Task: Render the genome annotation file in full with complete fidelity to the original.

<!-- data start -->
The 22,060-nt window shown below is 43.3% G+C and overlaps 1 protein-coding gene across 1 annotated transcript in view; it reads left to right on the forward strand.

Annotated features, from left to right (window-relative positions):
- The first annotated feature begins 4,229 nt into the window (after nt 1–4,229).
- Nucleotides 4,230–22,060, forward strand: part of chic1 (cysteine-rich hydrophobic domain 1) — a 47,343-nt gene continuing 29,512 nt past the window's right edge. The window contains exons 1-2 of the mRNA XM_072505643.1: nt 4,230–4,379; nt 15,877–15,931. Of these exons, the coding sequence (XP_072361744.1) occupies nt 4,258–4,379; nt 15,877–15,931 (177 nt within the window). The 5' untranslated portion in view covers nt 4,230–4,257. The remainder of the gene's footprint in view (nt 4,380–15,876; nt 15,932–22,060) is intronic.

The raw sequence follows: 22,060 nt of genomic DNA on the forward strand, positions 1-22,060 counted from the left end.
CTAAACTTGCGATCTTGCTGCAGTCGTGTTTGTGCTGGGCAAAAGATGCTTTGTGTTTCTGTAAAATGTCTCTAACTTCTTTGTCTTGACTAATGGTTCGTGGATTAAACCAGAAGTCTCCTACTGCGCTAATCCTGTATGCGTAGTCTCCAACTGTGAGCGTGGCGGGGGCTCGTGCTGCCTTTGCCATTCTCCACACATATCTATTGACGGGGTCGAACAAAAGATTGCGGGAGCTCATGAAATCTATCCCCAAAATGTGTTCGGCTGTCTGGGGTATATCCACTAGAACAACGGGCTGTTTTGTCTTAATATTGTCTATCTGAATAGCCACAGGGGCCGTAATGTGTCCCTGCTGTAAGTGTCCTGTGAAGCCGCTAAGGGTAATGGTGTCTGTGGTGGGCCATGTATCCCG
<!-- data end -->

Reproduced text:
The 22,060-nt window shown below is 43.3% G+C and overlaps 1 protein-coding gene across 1 annotated transcript in view; it reads left to right on the forward strand.

Annotated features, from left to right (window-relative positions):
- The first annotated feature begins 4,229 nt into the window (after nt 1–4,229).
- Nucleotides 4,230–22,060, forward strand: part of chic1 (cysteine-rich hydrophobic domain 1) — a 47,343-nt gene continuing 29,512 nt past the window's right edge. The window contains exons 1-2 of the mRNA XM_072505643.1: nt 4,230–4,379; nt 15,877–15,931. Of these exons, the coding sequence (XP_072361744.1) occupies nt 4,258–4,379; nt 15,877–15,931 (177 nt within the window). The 5' untranslated portion in view covers nt 4,230–4,257. The remainder of the gene's footprint in view (nt 4,380–15,876; nt 15,932–22,060) is intronic.

The raw sequence follows: 22,060 nt of genomic DNA on the forward strand, positions 1-22,060 counted from the left end.
CTAAACTTGCGATCTTGCTGCAGTCGTGTTTGTGCTGGGCAAAAGATGCTTTGTGTTTCTGTAAAATGTCTCTAACTTCTTTGTCTTGACTAATGGTTCGTGGATTAAACCAGAAGTCTCCTACTGCGCTAATCCTGTATGCGTAGTCTCCAACTGTGAGCGTGGCGGGGGCTCGTGCTGCCTTTGCCATTCTCCACACATATCTATTGACGGGGTCGAACAAAAGATTGCGGGAGCTCATGAAATCTATCCCCAAAATGTGTTCGGCTGTCTGGGGTATATCCACTAGAACAACGGGCTGTTTTGTCTTAATATTGTCTATCTGAATAGCCACAGGGGCCGTAATGTGTCCCTGCTGTAAGTGTCCTGTGAAGCCGCTAAGGGTAATGGTGTCTGTGGTGGGCCATGTATCCCG